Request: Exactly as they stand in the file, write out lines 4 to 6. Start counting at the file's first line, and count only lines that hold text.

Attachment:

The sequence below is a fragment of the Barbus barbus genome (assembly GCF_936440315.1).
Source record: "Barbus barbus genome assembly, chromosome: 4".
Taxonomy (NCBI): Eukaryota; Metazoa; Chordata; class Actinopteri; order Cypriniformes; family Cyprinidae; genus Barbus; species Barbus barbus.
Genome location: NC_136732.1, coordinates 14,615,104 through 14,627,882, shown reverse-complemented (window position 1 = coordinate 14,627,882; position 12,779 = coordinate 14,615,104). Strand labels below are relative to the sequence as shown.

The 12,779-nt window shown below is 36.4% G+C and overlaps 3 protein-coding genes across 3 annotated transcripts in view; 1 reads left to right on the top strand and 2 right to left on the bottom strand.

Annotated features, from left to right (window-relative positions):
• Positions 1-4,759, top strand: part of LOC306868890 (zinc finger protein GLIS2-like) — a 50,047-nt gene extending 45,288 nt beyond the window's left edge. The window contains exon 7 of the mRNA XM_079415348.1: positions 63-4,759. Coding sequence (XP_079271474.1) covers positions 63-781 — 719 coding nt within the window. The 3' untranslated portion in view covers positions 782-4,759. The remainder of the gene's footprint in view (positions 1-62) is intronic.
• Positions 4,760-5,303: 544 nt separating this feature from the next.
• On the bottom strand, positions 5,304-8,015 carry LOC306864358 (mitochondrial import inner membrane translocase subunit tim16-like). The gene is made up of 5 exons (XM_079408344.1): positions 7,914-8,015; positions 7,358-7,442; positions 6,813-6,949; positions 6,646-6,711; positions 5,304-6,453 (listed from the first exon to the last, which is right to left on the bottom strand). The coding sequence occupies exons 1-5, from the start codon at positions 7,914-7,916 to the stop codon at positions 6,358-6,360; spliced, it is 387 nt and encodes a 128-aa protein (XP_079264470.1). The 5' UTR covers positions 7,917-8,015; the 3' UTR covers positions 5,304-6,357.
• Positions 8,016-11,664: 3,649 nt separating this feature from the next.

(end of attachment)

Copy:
Genome location: NC_136732.1, coordinates 14,615,104 through 14,627,882, shown reverse-complemented (window position 1 = coordinate 14,627,882; position 12,779 = coordinate 14,615,104). Strand labels below are relative to the sequence as shown.

The 12,779-nt window shown below is 36.4% G+C and overlaps 3 protein-coding genes across 3 annotated transcripts in view; 1 reads left to right on the top strand and 2 right to left on the bottom strand.

Annotated features, from left to right (window-relative positions):